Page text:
Ferde Grofé: Mississippi Suite
The Modern American Music of Ferde Grofé (Basta 9083)
The Beau Hunks, conducted by Jan Stulen.
Composed by Ferde Grofé.
Recorded: Utrecht, October 17, 1997
Rating: 93/100 (learn more)
What Billy Strayhorn was to Duke Ellington, Ferde Grofé (1892-1972) was to George Gershwin and Paul Whiteman—a brilliantly talented musical facilitator who contributed to the more famous achievements of others. Such careers are often accompanied by frustration, and one can get a bitter taste of that from a 1928 letter from Gershwin to ASCAP complaining that Grofé had claimed composer credit for Rhapsody in Blue.
Yet the Whiteman connection is even more problematic. Whiteman? An unfortunate surname for this gentlemen, who even with a more nondescript patronymic would have served as a lightning rod for criticisms that white artists tried to usurp the fame and fortune that should have gone to the African-American pioneers of jazz. The thorny issue here is less Whiteman himself, who did a lot of good for the music and served as catalyst for many excellent works (even securing commissions for Duke Ellington and other black artists), but rather the attempts to label him "the King of Jazz," which created an invevitable backlash. The first major jazz critics treated him the way current arbiters of jazz opinions deal with Kenny G. Mr. White-man, please step to the back of the jazz bus.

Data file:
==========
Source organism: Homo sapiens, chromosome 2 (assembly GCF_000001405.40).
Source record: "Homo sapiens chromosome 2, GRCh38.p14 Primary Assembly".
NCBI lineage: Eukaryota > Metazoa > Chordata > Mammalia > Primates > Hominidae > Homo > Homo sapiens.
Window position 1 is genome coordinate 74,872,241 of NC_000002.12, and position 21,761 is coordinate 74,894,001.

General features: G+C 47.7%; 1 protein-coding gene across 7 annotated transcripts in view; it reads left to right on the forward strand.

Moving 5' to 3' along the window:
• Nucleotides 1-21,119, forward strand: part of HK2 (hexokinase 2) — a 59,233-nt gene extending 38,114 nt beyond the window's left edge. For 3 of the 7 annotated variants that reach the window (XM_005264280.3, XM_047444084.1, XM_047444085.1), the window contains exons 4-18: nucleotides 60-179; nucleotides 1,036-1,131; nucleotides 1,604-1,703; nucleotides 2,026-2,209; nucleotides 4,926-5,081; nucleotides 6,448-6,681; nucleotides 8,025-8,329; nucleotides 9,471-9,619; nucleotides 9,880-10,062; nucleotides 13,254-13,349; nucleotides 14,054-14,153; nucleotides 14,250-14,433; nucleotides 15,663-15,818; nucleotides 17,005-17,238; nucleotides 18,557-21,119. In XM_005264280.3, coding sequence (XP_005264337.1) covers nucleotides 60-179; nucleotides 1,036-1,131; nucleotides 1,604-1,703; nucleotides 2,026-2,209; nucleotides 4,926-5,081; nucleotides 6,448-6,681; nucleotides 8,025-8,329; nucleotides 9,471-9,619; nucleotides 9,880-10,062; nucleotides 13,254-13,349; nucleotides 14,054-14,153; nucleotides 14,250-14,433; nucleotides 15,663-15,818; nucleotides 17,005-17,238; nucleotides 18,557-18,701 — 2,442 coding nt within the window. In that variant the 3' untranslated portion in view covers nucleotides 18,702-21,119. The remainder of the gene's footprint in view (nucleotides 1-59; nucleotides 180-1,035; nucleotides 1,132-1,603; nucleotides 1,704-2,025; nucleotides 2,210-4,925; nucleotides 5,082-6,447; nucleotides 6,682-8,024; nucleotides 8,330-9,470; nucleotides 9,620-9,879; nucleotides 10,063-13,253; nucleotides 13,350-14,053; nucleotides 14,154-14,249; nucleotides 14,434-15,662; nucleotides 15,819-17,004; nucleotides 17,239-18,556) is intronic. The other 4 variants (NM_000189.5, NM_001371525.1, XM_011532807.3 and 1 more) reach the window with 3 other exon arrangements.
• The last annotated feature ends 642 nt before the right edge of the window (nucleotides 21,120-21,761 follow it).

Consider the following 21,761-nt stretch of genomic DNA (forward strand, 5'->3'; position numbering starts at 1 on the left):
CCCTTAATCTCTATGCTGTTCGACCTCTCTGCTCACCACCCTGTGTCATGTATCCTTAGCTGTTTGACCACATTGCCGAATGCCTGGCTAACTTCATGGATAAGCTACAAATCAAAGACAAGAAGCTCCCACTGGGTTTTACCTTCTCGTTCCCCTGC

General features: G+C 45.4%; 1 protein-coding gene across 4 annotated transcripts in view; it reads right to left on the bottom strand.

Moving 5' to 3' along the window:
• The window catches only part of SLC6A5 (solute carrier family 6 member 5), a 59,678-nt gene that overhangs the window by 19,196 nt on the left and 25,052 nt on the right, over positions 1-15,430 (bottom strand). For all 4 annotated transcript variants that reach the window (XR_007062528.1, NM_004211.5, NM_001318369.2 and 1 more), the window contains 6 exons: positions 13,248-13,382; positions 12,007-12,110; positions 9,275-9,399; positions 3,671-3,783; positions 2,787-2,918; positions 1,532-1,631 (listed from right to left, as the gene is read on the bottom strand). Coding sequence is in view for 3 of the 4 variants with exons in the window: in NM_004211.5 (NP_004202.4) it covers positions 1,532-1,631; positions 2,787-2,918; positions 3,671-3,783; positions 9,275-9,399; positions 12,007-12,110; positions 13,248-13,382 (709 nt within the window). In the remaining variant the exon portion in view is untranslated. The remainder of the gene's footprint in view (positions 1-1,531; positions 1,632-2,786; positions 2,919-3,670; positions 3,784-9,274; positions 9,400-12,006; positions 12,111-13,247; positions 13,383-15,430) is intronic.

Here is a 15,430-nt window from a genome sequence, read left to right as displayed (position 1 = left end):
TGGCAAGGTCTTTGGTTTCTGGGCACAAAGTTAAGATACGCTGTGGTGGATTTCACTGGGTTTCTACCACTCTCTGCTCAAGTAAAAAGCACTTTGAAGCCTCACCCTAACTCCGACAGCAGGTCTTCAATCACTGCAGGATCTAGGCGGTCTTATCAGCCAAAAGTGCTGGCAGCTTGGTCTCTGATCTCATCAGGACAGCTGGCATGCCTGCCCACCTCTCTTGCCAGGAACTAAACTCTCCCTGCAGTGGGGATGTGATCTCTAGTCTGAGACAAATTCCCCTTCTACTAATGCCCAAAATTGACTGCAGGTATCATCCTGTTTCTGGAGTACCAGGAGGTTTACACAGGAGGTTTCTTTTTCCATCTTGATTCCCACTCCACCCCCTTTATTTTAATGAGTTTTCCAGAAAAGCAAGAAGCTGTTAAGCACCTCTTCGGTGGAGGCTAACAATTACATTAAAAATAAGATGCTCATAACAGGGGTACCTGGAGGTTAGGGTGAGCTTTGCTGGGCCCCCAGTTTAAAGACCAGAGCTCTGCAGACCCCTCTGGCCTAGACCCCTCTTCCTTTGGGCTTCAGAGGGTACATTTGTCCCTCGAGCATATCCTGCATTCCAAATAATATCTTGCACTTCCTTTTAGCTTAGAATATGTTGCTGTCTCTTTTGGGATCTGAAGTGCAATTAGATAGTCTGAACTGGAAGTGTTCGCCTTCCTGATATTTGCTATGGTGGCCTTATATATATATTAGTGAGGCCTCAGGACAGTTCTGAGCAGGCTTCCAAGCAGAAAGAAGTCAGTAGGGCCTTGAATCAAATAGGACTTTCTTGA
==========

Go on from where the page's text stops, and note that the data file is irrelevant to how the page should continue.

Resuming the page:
In such instances, I prefer to check out the music. This isn't easy for fans to do these days, since no one has thought it worthwhile to put out a comprehensive box set of Whiteman's music. In jazz circles, Whiteman is someone you talk about, but don't actually listen to or study. Fortunately the Beau Hunks, a Dutch ensemble, have meticulously recreated Ferde Grofé's concert jazz works written for Whiteman's band during the period from 1924 through 1931, and presented a complete version of Mississippi Suite (1925), which Whiteman himself never recorded in its entirety.
It is hard not to be charmed by this period work, which juxtaposes moments of gravitas with lighthearted syncopation. The melodic material may not rise to the level of Gershwin's works from this period, but it comes close. The missing element for me is simply the absence of jazz solos. If Grofé had revised this work a few years later and recorded it with improvisations by Beiderbecke, Trumbauer and other jazz-oriented talents in the Whiteman band, Mississippi Suite would be an acknowledged classic. Instead, lacking these elements, it is jazz light—an especially polished example, to be sure, but a notch below the masterpieces of the era.
Reviewer: Ted Gioia